Want to encourage a love of reading in your child? Discover 9 strategies that can help beginner readers build good reading habits.
It’s magical, isn’t it? Seeing your child piece letters and words together as she reads from a book.
But as much as she enjoys reading now, how do you make sure she continues to do so in the years ahead? After all, you see bleak stats about kids’ interest in reading on their own dwindle as early as fourth grade.
It’s not about turning your child into the next whiz or pressuring her to be at the top of her class. Instead, it’s about developing a love of reading and learning. One where leisure time includes lounging on the couch with a book or getting excited about new selections from the library.
Take a look at these simple but clever ways to build good reading habits, right from the start:
Table of Contents
1. Incorporate reading into daily life
You’ll be surprised how often you can include reading in your everyday life.
At the grocery store, ask your child to read labels or point out aisle numbers and signs. When walking around the block, show her the letters on road signs and those painted on the street. Leave reading materials—from comics to recipes—strewn all around the house.
Reading doesn’t only happen in books, but everywhere around us.
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2. Read 20 minutes a day
Who has 20 minutes a day, much less five, to read book after book? It’s a matter of not doing something else so you have time for these reading sessions. In other words, we make the time.
And one of the easiest ways to incorporate 20 minutes is to build it into your routine.
Snuggle with a few good books after taking a bath and dressing in pajamas. Do this often enough, and your child will not only have the motivation to read every night, but do it automatically—no nagging necessary.
And read for pleasure yourself, in front of your child. This teaches her that everyone in the family reads, not just kids.
3. Alternate reading pages
Encourage your child to read aloud by alternating reading pages with each other.
He can read one page, then you read the next. Stick to books you know he can read well and with inflection. If he reads like a run-on sentence with no pauses or punctuation, then try a book with fewer lines for him to read.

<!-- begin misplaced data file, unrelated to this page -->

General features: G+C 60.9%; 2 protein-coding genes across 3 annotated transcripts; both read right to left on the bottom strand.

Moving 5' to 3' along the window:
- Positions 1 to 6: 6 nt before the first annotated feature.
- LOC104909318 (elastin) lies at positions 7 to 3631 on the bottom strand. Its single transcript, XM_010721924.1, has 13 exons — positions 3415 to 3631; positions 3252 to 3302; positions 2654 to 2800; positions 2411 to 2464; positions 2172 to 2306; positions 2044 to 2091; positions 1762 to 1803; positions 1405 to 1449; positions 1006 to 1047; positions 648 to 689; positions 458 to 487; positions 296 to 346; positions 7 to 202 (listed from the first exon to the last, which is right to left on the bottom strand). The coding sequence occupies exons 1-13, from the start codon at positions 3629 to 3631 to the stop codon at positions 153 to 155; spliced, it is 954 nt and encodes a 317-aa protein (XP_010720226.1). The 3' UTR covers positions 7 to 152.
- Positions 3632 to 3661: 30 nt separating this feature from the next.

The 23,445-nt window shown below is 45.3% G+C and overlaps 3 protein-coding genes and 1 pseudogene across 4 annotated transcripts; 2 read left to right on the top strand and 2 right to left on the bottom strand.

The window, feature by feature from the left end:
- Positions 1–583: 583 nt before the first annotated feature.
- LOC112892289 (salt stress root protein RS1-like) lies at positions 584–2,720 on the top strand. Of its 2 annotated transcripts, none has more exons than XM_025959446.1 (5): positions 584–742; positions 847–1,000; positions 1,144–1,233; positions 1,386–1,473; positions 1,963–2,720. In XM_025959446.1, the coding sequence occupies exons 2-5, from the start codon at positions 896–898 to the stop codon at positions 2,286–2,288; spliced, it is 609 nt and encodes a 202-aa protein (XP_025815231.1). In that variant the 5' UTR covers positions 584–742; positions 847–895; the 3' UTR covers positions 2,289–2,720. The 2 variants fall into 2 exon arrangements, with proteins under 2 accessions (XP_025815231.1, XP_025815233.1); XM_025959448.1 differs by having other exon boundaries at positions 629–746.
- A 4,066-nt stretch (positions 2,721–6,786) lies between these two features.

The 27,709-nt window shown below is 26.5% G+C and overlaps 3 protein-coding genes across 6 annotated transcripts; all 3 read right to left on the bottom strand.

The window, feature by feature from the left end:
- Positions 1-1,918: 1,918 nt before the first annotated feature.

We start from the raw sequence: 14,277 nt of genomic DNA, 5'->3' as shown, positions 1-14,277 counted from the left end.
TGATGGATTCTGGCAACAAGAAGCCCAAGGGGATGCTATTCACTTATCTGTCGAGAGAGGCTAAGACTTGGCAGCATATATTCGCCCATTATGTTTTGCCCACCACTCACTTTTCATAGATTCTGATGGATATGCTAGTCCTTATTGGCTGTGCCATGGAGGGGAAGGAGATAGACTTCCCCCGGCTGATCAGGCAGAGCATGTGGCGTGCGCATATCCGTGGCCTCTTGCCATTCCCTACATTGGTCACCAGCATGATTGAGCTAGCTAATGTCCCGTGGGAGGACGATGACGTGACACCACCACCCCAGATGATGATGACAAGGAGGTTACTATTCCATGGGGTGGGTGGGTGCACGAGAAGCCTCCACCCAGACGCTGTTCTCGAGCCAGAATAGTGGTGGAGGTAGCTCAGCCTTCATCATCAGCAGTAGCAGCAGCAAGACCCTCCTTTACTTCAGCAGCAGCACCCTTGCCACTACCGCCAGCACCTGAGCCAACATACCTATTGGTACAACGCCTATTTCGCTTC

4. Choose appropriate books
Find age-appropriate books for your child—the right book can make a big difference!
One way to gauge a book’s difficulty level is the Five-Finger Rule. Have her practice reading a page in a book, and count every word she struggles with. If, at the end of the page, she stumbled on fewer than five, then the book is age-appropriate. Any more than that, and it’s too difficult.
Along with age-appropriateness, choose books that match her interests. She’ll be more motivated to read when the topics align with topics she’s interested in.
5. Point to the words
As you read a book, run your finger underneath the words you say out loud. Your child can better follow along and learn to identify new words. He’ll also hear your intonation and know when you pause or stop between sentences.
Do the same as he reads books, or encourage him to do the same. That way, he also doesn’t “lose his place” as he stops to think.
6. Read the same books over and over
As adults, we don’t often re-read the same books over and over, except for a few favorites. But for kids, this is an important way to develop good reading habits.
For one thing, they enjoy hearing the same stories, especially those that make them laugh or pique their interest. And sometimes, they might need a few more reads to absorb the meaning and learn new words.
The best ones to read again and again? The books they request over and over.
7. Look up a new word
Once in a while, make it a game to look up a new word. As you read a story, find words you think your child might not know. Write it down in a notebook and, after you read the book, have her:
- Write the definition (with your help).
- Find and write a similar word.
- Write the sentence from the book where you found it.
- Come up with and write a new sentence of her own using the word.
- Draw the scene with the word either from the book or from her own sentence.
8. Ask questions about the book
Encourage your child to question the stories she reads through reading prompts, asking one or two for each book. You don’t have to do this with every book you read, but it’s a great exercise to keep her engaged. A few examples are:
- What do you think this story is about?
- What do you think will happen next?
- Why did he do that?
- How does she feel?
- Who was the main character?
- What was the problem in the story?
- How did the characters figure it out?
- What did you learn from this book? (Great for non-fiction books.)
9. Have a homework routine
Have a homework routine after school so your child knows what to do. For instance, he can start homework right after he eats a snack.
I also don’t think parents should “help” with homework. After all, it should cover what kids have already learned in the classroom, not a time for you to teach new lessons. In other words, your child should be able to do most of it alone (if he can’t, it’s time to talk to the teacher).
Instead, establish homework time and be there if he needs help, like reviewing vocabulary words or understanding instructions. Simply carving time in your day can help him develop these habits and make them automatic.
Raising a lifelong reader starts with you. Help your child build good reading habits by reading often and everywhere.
When you do, encourage active participation through reader prompts and alternating pages. Find age-appropriate books, especially about her interests. And stay involved in her school work to guide her through what she’s learning.
Raising a lifelong reader starts right now—including the magical way she pieces letters and words together.
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